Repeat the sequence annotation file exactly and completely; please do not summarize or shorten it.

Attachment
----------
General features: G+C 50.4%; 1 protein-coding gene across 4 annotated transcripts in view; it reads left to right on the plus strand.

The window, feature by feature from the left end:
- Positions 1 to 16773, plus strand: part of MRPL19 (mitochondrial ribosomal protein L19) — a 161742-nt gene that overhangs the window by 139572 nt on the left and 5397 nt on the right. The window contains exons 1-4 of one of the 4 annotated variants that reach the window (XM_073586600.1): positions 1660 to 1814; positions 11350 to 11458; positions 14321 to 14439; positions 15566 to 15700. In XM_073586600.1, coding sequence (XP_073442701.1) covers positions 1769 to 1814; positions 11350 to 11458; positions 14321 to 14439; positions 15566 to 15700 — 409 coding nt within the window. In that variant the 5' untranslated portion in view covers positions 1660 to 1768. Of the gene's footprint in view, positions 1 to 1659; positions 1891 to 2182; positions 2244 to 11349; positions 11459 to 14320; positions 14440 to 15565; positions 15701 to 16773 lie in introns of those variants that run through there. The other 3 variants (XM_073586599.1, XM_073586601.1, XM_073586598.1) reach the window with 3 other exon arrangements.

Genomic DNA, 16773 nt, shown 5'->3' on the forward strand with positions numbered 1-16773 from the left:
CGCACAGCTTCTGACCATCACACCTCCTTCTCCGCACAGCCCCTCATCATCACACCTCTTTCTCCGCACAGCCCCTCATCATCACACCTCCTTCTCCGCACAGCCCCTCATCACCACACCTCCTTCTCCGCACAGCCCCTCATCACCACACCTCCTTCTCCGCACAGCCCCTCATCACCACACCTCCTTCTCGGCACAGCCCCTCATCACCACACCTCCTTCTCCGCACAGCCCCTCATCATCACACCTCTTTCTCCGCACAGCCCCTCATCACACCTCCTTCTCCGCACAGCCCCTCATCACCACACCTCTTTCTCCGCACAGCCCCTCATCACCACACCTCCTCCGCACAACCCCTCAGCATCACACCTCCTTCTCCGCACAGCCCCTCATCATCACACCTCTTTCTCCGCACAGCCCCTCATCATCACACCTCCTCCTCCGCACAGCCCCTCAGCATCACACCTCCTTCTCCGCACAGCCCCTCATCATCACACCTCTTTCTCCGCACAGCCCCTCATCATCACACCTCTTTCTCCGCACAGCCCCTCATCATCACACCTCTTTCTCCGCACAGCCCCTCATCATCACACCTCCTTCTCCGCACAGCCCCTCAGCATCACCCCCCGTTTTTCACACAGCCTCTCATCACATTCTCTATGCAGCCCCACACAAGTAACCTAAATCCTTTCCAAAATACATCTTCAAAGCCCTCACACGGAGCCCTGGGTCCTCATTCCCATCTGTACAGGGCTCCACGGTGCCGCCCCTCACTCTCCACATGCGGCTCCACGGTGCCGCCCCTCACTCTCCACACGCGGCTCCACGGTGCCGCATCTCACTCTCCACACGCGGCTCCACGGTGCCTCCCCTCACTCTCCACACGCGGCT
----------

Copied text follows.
General features: G+C 50.4%; 1 protein-coding gene across 4 annotated transcripts in view; it reads left to right on the plus strand.

The window, feature by feature from the left end:
- Positions 1 to 16773, plus strand: part of MRPL19 (mitochondrial ribosomal protein L19) — a 161742-nt gene that overhangs the window by 139572 nt on the left and 5397 nt on the right. The window contains exons 1-4 of one of the 4 annotated variants that reach the window (XM_073586600.1): positions 1660 to 1814; positions 11350 to 11458; positions 14321 to 14439; positions 15566 to 15700. In XM_073586600.1, coding sequence (XP_073442701.1) covers positions 1769 to 1814; positions 11350 to 11458; positions 14321 to 14439; positions 15566 to 15700 — 409 coding nt within the window. In that variant the 5' untranslated portion in view covers positions 1660 to 1768. Of the gene's footprint in view, positions 1 to 1659; positions 1891 to 2182; positions 2244 to 11349; positions 11459 to 14320; positions 14440 to 15565; positions 15701 to 16773 lie in introns of those variants that run through there. The other 3 variants (XM_073586599.1, XM_073586601.1, XM_073586598.1) reach the window with 3 other exon arrangements.

Genomic DNA, 16773 nt, shown 5'->3' on the forward strand with positions numbered 1-16773 from the left:
CGCACAGCTTCTGACCATCACACCTCCTTCTCCGCACAGCCCCTCATCATCACACCTCTTTCTCCGCACAGCCCCTCATCATCACACCTCCTTCTCCGCACAGCCCCTCATCACCACACCTCCTTCTCCGCACAGCCCCTCATCACCACACCTCCTTCTCCGCACAGCCCCTCATCACCACACCTCCTTCTCGGCACAGCCCCTCATCACCACACCTCCTTCTCCGCACAGCCCCTCATCATCACACCTCTTTCTCCGCACAGCCCCTCATCACACCTCCTTCTCCGCACAGCCCCTCATCACCACACCTCTTTCTCCGCACAGCCCCTCATCACCACACCTCCTCCGCACAACCCCTCAGCATCACACCTCCTTCTCCGCACAGCCCCTCATCATCACACCTCTTTCTCCGCACAGCCCCTCATCATCACACCTCCTCCTCCGCACAGCCCCTCAGCATCACACCTCCTTCTCCGCACAGCCCCTCATCATCACACCTCTTTCTCCGCACAGCCCCTCATCATCACACCTCTTTCTCCGCACAGCCCCTCATCATCACACCTCTTTCTCCGCACAGCCCCTCATCATCACACCTCCTTCTCCGCACAGCCCCTCAGCATCACCCCCCGTTTTTCACACAGCCTCTCATCACATTCTCTATGCAGCCCCACACAAGTAACCTAAATCCTTTCCAAAATACATCTTCAAAGCCCTCACACGGAGCCCTGGGTCCTCATTCCCATCTGTACAGGGCTCCACGGTGCCGCCCCTCACTCTCCACATGCGGCTCCACGGTGCCGCCCCTCACTCTCCACACGCGGCTCCACGGTGCCGCATCTCACTCTCCACACGCGGCTCCACGGTGCCTCCCCTCACTCTCCACACGCGGCT